Not far from the summit we saw a hiker off the trail and down a short but steep section of rock. We asked him if he was alright and he said he was lost. This was the same hiker that was heading down when it began raining. He had started back up and somehow gotten off trail. (We honestly thought it was impossible to get lost on the Peak Trail. But he proved us wrong.) He really was only 20 yards off trail but would have had a hard time making it up the steep rock to the actual trail. He looked like he had given up but we were trying to talk him through it. About that time, one of the guys from the summit came down to meet him. This was their friend. He walked down and met him where he had obviously gotten off trail and they continued on up to the summit together.

Todd and I headed back into camp. I had to turn my headlamp on before making it back to the bridge as it was getting fairly dark. We ate a quick meal and got into our tents. My tent was on a slight incline and I could tell it wasn't going to be a great night. It was also very damp from the rain and air. Not too long after climbing into the tent it began to rain. Then harder and harder. There was so much moisture in the air, each drop would drop a mist from the inside of the tent down on me. It was not pleasant. I was glad this was the last night of the trip. It was too warm to cover up with my 50 degree quilt but I felt I had to to keep from getting wet. I spent much of the night trying to stay dry and not slide off my pad. Todd had the same problem with the mist and rain plus his pad wouldn't hold air. It was not a fun  night.



We got up pretty early and packed up quick as all our stuff was wet and we were ready to be done. We headed down the mountain at a slightly slower pace than our normal downhill pace. We started passing more and more people who were getting an early start on this Sunday morning. We talked quite a bit about the Ouachita Trail, which is Todd's favorite place to backpack. I may have to check it out soon.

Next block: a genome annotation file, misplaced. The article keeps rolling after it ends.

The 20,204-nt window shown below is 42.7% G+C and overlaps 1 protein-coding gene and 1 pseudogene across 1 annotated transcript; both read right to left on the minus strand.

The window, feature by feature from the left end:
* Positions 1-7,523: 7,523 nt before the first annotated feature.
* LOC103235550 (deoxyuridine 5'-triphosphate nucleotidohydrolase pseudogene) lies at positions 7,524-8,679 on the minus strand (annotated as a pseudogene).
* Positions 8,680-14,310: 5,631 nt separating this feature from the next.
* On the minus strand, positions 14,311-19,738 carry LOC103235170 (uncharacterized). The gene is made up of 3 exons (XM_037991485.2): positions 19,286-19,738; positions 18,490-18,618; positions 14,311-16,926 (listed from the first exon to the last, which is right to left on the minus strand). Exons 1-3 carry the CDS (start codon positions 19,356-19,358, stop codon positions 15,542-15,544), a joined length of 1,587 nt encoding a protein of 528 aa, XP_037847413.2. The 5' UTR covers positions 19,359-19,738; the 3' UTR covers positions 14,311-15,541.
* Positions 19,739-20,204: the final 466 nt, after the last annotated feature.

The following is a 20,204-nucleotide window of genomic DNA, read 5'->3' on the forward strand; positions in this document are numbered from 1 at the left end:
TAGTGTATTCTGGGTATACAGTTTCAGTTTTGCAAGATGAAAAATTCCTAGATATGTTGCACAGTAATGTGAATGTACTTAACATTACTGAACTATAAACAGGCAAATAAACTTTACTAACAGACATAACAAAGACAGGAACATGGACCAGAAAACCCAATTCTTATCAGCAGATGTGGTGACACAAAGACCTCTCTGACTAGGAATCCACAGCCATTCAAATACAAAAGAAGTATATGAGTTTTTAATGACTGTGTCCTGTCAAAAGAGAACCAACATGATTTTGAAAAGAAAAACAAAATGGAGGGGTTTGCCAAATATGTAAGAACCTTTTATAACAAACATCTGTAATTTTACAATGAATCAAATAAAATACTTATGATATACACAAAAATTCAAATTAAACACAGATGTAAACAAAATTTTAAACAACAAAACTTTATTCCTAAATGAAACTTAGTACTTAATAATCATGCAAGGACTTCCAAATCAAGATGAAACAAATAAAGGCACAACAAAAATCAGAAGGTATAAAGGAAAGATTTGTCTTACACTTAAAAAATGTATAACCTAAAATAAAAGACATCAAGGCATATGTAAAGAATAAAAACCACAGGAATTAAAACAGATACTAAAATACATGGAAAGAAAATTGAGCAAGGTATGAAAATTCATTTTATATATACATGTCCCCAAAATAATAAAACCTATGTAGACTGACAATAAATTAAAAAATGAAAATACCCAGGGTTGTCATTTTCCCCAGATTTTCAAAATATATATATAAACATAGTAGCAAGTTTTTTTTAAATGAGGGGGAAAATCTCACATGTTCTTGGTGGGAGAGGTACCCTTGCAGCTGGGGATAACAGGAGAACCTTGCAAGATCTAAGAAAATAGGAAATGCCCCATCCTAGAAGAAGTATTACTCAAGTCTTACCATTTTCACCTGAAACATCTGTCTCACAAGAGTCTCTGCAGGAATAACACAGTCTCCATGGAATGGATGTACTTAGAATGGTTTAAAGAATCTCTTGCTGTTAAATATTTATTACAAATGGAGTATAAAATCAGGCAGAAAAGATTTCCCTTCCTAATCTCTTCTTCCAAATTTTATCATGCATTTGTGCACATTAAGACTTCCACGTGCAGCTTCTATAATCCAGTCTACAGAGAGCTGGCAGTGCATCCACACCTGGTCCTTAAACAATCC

We arrived back at Pine Springs just after the visitors center opened up. We washed off with the solar shower I had left in my truck and then changed clothes. It felt great to get into cotton clothes. I don't carry extra clothes when I backpack so I had been wearing the same stuff for a week. We went into the visitors center to get a Guadalupe Ridge Trail T Shirt. The same ranger and volunteer I had talked to when starting my trip were both in there. So we all talked about the trail and how things went. We soon left and headed to our cars. Todd and I shook hands, I thanked him for inviting me and he gave me his famous line that he made sure to tell me several times every day "Have I told you how glad I am that you were able to come on this trip with me?" I truly am glad he invite me. I probably would not have done it on my own and don't know anyone else who would have been interested in doing it. We didn't know each other when starting the trail but I feel like we became friends and had a good time together on trail. I look forward to doing other trips in the Guads with Todd and maybe something in the Ouachita Mountains too.

We both headed back toward Carlsbad. I stopped to get gas in Carlsbad and then headed a slightly different way home than I normally do. I drove through Hobbs and eventually through Snyder before connecting back into I-20 and heading East. I really enjoyed this route and plan to take it from now on.